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|کد مقاله||سال انتشار||تعداد صفحات مقاله انگلیسی||ترجمه فارسی|
|101501||2018||15 صفحه PDF||سفارش دهید|
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Publisher : Elsevier - Science Direct (الزویر - ساینس دایرکت)
Journal : Computer Law & Security Review, Volume 34, Issue 2, April 2018, Pages 289-303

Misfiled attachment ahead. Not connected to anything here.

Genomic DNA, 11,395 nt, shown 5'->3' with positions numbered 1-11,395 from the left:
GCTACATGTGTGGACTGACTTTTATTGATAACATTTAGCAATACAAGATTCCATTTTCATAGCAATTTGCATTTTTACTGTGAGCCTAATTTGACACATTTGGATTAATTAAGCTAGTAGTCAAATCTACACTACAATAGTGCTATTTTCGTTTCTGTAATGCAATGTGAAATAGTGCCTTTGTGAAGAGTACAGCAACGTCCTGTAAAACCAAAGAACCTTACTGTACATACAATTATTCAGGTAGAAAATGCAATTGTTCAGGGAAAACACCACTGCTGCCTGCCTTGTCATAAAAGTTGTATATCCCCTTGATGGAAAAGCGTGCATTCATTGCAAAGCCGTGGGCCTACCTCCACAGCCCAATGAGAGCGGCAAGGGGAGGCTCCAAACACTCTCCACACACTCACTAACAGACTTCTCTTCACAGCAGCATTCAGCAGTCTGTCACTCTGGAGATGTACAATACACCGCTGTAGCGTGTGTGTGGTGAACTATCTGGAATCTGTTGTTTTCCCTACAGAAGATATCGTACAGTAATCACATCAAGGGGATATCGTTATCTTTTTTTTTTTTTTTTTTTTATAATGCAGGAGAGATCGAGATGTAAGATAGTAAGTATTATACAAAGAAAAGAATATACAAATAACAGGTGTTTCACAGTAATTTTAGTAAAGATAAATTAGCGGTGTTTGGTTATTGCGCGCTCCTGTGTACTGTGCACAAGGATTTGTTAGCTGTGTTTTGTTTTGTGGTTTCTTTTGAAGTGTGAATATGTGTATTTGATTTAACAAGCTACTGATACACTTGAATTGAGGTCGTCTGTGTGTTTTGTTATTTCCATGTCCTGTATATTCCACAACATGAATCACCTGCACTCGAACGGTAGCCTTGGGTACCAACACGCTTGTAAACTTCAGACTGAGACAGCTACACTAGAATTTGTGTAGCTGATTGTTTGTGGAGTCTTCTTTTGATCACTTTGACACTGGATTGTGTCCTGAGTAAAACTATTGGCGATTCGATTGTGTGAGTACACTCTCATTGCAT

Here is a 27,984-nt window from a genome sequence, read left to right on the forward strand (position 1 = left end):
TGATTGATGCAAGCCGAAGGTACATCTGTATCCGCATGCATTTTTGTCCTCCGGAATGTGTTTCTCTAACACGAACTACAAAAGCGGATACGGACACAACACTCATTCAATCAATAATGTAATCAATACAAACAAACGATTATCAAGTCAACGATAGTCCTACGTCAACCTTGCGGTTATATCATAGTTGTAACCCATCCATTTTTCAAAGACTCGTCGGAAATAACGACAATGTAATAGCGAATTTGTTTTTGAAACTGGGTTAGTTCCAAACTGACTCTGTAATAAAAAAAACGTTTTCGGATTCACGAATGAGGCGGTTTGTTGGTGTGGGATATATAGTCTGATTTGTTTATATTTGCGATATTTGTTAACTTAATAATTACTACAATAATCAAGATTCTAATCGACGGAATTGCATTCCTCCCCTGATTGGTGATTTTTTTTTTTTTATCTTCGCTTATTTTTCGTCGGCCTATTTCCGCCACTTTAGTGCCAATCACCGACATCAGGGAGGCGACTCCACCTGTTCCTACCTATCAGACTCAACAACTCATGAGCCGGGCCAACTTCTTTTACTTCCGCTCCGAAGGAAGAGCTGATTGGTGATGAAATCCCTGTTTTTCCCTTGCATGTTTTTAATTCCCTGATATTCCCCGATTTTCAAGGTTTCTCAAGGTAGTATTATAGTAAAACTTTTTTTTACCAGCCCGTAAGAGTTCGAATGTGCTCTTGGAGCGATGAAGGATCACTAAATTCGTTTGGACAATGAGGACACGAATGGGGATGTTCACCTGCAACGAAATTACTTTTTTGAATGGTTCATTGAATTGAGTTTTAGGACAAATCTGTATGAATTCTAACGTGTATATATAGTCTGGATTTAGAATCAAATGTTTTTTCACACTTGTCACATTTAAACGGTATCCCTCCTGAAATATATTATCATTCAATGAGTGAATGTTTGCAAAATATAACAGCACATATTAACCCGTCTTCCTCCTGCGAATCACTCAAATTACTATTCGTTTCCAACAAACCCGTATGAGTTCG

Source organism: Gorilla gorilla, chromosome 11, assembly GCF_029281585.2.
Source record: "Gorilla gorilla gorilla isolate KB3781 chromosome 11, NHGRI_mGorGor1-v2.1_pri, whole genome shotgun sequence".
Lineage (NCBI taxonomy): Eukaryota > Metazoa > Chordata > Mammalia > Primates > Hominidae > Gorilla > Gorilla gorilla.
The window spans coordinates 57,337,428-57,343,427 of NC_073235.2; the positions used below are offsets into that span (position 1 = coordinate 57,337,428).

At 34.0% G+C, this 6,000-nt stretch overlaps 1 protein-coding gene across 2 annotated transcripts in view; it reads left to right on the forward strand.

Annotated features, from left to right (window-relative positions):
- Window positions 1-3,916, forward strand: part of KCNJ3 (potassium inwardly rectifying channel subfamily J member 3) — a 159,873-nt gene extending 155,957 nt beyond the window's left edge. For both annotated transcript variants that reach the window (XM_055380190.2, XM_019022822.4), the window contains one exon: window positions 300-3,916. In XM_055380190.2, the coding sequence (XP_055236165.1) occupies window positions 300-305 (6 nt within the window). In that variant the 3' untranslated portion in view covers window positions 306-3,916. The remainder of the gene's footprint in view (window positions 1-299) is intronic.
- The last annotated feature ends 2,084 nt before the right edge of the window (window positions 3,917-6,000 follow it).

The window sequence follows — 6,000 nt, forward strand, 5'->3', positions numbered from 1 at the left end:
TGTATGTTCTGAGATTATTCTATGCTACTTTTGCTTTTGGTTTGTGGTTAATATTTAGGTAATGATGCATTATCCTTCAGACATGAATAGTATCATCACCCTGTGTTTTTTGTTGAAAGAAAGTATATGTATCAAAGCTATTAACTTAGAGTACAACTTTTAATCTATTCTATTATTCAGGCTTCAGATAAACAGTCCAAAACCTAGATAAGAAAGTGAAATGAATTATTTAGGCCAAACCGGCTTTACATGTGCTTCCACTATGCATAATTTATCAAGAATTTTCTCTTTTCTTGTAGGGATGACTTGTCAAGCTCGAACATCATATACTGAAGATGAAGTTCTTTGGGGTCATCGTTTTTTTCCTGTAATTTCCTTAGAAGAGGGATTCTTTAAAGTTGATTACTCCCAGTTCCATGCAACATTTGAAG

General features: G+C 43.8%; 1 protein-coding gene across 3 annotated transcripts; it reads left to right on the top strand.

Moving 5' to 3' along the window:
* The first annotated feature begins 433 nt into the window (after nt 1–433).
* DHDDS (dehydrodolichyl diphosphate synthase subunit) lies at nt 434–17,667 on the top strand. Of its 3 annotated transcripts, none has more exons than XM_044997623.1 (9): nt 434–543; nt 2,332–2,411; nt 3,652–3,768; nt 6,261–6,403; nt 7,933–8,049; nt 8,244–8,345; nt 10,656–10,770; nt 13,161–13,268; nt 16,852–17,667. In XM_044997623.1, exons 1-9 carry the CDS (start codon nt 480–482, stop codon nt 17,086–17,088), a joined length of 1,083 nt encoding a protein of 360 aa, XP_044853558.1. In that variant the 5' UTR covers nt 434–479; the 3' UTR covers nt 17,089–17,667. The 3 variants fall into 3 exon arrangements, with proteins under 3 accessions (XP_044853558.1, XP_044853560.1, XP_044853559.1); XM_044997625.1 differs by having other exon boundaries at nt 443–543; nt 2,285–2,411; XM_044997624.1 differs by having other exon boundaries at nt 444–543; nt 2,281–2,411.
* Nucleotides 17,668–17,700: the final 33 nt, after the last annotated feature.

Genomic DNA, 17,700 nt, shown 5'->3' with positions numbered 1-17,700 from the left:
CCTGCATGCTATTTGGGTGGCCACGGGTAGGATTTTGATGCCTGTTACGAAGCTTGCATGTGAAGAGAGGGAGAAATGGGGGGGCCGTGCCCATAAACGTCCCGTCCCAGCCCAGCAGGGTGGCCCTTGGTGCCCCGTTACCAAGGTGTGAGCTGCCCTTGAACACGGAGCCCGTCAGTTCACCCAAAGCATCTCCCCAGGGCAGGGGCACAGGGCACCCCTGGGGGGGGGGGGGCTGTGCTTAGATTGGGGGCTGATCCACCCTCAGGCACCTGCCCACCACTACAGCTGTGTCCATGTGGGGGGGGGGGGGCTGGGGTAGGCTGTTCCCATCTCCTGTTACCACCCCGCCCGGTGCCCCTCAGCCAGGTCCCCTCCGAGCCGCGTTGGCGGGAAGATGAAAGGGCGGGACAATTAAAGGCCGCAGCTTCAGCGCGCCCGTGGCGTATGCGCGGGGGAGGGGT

The commodification of digital identities is an emerging reality in the data-driven economy. Personal data of individuals represent monetary value in the data-driven economy and are often considered a counter performance for âfreeâ digital services or for discounts for online products and services. Furthermore, customer data and profiling algorithms are already considered a business asset and protected through trade secrets. At the same time, individuals do not seem to be fully aware of the monetary value of their personal data and tend to underestimate their economic power within the data-driven economy and to passively succumb to the propertization of their digital identity. An effort that can increase awareness of consumers/users on their own personal information could be making them aware of the monetary value of their personal data. In other words, if individuals are shown the âpriceâ of their personal data, they can acquire higher awareness about their power in the digital market and thus be effectively empowered for the protection of their information privacy. This paper analyzes whether consumers/users should have a right to know the value of their personal data. After analyzing how EU legislation is already developing in the direction of propertization and monetization of personal data, different models for quantifying the value of personal data are investigated. These models are discussed, not to determine the actual prices of personal data, but to show that the monetary value of personal data can be quantified, a conditio-sine-qua-non for the right to know the value of your personal data. Next, active choice models, in which users are offered the option to pay for online services, either with their personal data or with money, are discussed. It is concluded, however, that these models are incompatible with EU data protection law. Finally, practical, moral and cognitive problems of pricing privacy are discussed as an introduction to further research. We conclude that such research is needed to see to which extent these problems can be solved or mitigated. Only then, it can be determined whether the benefits of introducing a right to know the value of your personal data outweigh the problems and hurdles related to it.